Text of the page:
To submit our script to Slurm, we invoke the sbatch command. Suppose we saved our script in the file helloworld.srun (the extension is not important). Then our submission would look like:

[myWSU.netid@login-p2n01 ~]$ sbatch helloworld.srun 
Submitted batch job 36510
[myWSU.netid@login-p2n01 ~]$

Our job was successfully submitted and was assigned the job identifier 36510. We can check the output of our job by examining the contents of our output and error files. Referring back to the helloworld.srun script, notice the –output and –error lines. These specify the file names in which to store the output written to standard out and standard error, respectively. The “%j” is a placeholder to insert the job number, so that each job will produce a unique output file. If our code ran without error, then the err file should be empty and the out file should contain our greeting.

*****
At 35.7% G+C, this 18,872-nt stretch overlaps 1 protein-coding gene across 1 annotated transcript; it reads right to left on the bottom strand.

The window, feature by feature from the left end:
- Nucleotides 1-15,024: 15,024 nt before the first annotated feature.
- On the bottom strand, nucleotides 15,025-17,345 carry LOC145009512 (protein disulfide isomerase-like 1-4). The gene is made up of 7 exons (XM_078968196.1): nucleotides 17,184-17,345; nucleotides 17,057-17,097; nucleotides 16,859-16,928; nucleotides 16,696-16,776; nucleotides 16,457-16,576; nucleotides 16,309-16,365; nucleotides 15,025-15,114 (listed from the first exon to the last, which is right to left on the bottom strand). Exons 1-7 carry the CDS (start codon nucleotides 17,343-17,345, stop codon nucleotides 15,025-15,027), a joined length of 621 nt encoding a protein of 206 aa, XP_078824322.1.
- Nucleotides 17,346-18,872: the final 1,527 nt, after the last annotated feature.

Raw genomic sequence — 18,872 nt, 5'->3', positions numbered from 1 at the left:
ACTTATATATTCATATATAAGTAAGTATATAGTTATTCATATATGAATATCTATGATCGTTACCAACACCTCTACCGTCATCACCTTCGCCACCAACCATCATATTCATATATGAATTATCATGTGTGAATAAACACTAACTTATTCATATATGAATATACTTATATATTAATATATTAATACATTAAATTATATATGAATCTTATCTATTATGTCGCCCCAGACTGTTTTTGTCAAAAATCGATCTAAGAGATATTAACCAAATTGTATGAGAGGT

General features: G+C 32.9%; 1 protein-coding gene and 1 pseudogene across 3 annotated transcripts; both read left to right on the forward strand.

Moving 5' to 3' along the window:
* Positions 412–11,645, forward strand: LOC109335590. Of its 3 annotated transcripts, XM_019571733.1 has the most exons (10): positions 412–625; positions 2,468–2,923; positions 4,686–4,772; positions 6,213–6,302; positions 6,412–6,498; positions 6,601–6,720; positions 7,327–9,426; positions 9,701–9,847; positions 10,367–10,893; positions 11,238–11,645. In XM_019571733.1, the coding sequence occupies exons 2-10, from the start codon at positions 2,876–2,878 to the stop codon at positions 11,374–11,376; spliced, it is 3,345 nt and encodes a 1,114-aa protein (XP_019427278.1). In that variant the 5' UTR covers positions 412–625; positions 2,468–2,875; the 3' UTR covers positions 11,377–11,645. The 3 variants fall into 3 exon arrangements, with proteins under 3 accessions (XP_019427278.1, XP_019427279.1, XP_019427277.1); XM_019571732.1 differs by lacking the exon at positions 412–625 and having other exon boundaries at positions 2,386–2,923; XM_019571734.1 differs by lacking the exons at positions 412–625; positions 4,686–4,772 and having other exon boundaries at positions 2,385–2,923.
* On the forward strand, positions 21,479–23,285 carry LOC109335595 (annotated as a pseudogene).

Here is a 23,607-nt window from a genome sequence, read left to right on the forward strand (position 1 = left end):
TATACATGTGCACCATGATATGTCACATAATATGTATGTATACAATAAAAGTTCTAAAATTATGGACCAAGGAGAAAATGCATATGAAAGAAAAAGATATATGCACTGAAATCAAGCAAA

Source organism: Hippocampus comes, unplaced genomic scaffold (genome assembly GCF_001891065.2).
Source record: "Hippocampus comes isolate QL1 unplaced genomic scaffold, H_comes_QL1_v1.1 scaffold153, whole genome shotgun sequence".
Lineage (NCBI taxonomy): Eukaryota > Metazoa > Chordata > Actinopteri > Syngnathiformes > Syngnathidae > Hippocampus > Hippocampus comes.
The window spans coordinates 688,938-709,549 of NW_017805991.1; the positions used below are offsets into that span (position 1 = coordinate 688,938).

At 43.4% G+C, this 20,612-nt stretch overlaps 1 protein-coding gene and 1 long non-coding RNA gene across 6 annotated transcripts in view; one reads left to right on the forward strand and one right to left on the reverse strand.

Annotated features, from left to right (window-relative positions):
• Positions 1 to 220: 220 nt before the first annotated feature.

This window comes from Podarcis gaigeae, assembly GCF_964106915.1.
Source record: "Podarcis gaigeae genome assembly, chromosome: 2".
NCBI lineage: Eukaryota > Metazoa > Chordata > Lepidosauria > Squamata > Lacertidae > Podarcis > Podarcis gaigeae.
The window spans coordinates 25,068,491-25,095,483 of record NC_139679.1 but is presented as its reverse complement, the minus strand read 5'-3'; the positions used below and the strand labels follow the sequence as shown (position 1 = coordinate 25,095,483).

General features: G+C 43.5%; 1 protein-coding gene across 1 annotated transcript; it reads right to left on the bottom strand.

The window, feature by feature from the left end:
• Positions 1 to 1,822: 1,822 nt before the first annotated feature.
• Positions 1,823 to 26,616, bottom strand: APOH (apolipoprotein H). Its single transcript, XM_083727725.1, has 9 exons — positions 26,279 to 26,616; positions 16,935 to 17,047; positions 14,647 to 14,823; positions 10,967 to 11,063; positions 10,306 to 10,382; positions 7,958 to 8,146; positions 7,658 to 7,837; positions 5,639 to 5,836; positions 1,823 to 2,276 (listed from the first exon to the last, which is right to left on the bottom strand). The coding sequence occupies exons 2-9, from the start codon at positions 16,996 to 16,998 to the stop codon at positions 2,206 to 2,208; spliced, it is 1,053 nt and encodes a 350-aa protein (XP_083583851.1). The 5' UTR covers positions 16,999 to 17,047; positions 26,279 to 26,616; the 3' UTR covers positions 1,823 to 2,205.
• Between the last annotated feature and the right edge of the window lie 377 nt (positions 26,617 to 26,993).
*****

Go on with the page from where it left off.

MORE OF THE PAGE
[myWSU.netid@login-p2n01 ~]$ cat myJob_36510.err 
[myWSU.netid@login-p2n01 ~]$ cat myJob_36510.out 
Hello World
[myWSU.netid@login-p2n01 ~]$

There are two more commands to become familiar with before submitting jobs. The first is the squeue command, which shows a list of jobs submitted to the queue. The ST (state) column of the output of the squeue command indicates the job’s status. A status of R indicates our job is currently running, while a status of PD indicates a pending job, i.e. a job which is awaiting a resource allocation. For a full list of Job State Codes see the man page of squeue. The second command is the scancel myJobNumber command. This terminates a job that is either queued or running.


The amount of memory on each node of kamiak varies from node to node, ranging from 128GB to 2TB. Unless you specify a specific amount of memory that is required by your job, you will be given a memory allocation that is proportional to the number of cores you are using on that node. To explicitly specify memory requirements, use one of the following directives (but not both):

#SBATCH --mem=256GB          ### Amount of memory per node


#SBATCH --mem-per-cpu=9GB    ### Amount of memory per core

You must ensure that you are not requesting more than the available memory to run jobs on the nodes in a given partition, otherwise your job submission will be rejected.